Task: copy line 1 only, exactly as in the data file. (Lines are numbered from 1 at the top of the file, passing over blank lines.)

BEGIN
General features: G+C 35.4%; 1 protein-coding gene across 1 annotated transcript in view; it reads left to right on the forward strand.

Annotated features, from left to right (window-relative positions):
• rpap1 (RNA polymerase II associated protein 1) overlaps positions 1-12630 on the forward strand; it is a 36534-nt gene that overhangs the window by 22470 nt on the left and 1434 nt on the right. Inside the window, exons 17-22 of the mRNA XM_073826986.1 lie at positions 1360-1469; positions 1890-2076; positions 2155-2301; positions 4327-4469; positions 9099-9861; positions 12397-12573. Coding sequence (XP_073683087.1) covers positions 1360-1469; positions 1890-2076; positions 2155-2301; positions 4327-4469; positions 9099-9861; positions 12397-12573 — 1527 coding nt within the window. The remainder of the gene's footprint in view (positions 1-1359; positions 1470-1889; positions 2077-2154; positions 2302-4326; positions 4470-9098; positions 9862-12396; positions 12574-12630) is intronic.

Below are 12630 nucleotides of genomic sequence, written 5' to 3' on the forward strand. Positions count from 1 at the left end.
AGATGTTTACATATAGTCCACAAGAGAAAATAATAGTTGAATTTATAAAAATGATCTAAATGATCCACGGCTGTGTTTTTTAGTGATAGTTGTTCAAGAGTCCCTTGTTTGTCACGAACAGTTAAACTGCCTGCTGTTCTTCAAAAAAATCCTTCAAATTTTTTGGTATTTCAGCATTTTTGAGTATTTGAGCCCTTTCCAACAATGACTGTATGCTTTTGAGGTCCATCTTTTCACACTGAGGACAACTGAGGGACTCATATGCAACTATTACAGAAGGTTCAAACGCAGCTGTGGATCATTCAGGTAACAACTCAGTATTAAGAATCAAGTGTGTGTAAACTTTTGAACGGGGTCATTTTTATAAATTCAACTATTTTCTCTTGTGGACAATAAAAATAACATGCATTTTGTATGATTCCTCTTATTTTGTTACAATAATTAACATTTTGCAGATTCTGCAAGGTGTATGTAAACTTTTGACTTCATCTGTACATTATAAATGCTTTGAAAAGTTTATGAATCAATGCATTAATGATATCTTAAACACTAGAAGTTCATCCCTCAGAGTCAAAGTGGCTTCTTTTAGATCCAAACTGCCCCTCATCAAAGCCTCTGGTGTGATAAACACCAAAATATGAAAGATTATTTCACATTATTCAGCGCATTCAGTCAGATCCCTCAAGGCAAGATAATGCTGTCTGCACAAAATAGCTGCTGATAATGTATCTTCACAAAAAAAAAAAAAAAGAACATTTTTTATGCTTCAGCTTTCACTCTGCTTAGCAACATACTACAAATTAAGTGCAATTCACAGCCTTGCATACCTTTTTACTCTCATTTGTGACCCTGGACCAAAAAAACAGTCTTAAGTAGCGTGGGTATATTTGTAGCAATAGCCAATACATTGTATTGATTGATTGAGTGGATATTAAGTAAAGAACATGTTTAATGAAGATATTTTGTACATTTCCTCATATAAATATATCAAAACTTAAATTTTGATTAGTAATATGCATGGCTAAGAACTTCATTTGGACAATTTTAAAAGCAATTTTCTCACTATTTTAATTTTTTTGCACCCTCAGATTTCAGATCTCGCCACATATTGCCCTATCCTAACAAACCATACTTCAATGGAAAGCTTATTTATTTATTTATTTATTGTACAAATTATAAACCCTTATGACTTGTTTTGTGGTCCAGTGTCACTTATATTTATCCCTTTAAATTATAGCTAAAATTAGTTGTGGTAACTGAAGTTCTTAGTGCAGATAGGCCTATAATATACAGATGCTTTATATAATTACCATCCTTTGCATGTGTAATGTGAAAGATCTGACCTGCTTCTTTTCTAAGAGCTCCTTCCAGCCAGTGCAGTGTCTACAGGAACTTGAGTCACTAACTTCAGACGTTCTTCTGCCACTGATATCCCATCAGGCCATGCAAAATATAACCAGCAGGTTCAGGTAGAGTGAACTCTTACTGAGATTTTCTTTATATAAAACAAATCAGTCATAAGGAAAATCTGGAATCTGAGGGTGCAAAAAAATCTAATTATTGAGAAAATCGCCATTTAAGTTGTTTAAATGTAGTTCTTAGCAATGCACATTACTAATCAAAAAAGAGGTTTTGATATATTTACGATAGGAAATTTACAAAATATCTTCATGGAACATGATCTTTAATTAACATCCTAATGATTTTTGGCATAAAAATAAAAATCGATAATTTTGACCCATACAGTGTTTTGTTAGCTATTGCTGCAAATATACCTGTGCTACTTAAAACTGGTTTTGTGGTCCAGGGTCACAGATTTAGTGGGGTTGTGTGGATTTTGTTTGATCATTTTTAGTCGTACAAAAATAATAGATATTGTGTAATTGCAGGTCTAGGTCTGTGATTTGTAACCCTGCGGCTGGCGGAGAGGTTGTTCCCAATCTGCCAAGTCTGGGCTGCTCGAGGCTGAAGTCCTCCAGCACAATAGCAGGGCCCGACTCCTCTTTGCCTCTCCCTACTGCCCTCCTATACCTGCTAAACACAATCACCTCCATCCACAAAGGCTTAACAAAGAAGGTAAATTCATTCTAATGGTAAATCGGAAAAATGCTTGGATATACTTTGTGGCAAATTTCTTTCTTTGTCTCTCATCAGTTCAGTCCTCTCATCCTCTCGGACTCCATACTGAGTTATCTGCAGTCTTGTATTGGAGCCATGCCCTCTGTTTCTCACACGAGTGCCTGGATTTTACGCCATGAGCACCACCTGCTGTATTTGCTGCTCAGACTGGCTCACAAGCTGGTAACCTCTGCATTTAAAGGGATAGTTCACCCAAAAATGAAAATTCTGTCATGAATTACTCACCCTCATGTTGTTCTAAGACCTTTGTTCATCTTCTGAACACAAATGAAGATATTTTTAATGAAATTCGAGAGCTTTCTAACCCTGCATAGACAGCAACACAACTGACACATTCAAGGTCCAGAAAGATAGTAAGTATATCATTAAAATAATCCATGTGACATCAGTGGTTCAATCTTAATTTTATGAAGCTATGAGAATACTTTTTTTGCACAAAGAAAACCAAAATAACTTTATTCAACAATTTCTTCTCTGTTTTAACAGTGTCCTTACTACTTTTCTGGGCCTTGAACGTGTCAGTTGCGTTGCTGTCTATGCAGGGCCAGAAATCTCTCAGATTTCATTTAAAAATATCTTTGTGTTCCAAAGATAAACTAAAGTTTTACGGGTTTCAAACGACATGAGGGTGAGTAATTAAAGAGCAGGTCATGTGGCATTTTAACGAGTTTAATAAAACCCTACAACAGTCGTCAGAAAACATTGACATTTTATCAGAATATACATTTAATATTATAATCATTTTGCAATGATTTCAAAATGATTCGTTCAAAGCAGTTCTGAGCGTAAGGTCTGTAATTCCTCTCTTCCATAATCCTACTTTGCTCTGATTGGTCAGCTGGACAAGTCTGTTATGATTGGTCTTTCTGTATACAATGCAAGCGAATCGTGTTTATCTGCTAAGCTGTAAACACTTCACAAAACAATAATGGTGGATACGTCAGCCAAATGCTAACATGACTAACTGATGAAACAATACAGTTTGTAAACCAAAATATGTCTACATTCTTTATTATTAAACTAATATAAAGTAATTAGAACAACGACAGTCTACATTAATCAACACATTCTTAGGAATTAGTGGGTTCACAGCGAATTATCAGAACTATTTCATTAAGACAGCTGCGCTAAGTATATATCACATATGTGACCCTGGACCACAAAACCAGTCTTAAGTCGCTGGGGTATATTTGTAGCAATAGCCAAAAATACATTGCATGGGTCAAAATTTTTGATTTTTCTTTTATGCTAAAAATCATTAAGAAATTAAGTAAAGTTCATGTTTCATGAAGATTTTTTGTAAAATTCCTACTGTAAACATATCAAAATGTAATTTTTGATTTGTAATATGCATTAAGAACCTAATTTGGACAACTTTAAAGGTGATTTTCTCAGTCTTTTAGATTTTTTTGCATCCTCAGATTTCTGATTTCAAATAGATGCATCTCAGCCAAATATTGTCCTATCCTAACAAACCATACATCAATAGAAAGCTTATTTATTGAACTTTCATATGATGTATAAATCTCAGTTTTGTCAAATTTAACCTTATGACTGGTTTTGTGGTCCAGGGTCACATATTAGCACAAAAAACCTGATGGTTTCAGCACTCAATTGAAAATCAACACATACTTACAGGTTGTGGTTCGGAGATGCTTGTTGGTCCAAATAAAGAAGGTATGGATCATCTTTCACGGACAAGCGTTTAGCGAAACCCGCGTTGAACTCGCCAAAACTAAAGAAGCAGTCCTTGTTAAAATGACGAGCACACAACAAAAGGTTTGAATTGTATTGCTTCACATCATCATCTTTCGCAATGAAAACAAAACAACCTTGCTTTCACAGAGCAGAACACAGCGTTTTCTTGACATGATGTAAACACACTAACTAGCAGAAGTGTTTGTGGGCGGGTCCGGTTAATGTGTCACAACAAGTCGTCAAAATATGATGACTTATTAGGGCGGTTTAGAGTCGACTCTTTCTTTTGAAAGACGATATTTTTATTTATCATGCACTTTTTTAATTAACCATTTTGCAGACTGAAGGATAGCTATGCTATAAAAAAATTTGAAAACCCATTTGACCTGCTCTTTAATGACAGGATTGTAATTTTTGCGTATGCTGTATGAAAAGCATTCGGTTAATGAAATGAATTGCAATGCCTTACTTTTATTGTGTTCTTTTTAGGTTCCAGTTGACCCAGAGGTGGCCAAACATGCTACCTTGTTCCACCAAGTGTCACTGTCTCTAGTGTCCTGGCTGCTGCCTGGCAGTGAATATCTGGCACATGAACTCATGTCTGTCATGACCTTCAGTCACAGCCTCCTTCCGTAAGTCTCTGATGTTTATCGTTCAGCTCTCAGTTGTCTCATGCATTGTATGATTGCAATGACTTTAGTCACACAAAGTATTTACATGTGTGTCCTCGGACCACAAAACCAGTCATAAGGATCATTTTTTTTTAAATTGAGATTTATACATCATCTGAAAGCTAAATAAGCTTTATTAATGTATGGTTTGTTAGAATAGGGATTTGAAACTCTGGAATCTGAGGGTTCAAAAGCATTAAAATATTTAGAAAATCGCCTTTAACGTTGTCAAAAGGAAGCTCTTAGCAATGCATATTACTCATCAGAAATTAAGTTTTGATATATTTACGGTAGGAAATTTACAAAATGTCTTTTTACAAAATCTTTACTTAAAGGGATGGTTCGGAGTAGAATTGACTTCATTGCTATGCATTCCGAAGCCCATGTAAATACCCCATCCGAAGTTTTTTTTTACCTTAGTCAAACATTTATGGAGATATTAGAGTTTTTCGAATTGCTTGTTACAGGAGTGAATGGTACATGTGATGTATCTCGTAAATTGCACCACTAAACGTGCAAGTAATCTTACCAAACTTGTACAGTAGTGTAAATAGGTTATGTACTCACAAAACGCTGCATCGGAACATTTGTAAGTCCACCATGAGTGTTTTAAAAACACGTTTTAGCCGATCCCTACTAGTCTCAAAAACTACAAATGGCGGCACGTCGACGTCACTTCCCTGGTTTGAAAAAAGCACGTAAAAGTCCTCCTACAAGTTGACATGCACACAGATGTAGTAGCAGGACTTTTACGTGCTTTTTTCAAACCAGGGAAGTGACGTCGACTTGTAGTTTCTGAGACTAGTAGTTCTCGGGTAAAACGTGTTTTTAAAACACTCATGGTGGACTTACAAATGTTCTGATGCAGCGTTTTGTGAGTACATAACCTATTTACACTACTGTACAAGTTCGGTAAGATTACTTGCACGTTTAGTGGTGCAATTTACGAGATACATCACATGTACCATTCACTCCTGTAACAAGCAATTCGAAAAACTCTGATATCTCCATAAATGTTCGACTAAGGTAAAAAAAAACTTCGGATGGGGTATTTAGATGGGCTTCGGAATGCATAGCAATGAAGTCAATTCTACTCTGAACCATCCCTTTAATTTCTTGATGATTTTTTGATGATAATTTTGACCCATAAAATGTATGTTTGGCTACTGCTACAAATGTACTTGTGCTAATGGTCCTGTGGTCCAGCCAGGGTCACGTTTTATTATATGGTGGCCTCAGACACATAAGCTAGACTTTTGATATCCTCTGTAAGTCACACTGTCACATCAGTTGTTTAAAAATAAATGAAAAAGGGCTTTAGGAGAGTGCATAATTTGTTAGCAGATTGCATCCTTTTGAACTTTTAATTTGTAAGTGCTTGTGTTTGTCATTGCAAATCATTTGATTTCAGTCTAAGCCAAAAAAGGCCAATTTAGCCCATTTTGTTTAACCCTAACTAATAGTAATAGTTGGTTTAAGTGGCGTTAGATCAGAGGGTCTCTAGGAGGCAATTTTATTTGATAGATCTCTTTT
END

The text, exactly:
General features: G+C 35.4%; 1 protein-coding gene across 1 annotated transcript in view; it reads left to right on the forward strand.